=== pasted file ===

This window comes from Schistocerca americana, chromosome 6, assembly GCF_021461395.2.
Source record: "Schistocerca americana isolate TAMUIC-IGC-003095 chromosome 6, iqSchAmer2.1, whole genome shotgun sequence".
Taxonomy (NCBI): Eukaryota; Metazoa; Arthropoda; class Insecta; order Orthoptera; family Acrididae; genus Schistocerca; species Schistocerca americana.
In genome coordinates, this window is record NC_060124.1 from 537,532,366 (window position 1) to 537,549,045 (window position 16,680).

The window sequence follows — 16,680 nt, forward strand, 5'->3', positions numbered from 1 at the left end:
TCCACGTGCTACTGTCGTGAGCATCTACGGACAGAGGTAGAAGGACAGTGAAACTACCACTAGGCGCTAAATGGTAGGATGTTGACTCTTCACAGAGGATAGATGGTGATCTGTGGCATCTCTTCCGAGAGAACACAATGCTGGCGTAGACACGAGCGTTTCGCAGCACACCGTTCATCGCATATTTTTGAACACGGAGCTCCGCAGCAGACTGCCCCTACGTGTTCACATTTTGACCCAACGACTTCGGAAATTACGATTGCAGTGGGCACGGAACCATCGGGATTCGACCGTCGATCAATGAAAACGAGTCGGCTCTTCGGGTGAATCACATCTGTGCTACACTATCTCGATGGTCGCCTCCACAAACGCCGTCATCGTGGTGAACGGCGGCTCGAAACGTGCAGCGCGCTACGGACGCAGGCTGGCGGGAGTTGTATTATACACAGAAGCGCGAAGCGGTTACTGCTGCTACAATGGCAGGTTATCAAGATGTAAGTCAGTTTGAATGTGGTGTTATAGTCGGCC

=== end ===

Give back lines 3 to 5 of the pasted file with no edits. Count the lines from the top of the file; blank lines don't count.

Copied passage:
Taxonomy (NCBI): Eukaryota; Metazoa; Arthropoda; class Insecta; order Orthoptera; family Acrididae; genus Schistocerca; species Schistocerca americana.
In genome coordinates, this window is record NC_060124.1 from 537,532,366 (window position 1) to 537,549,045 (window position 16,680).

The window sequence follows — 16,680 nt, forward strand, 5'->3', positions numbered from 1 at the left end: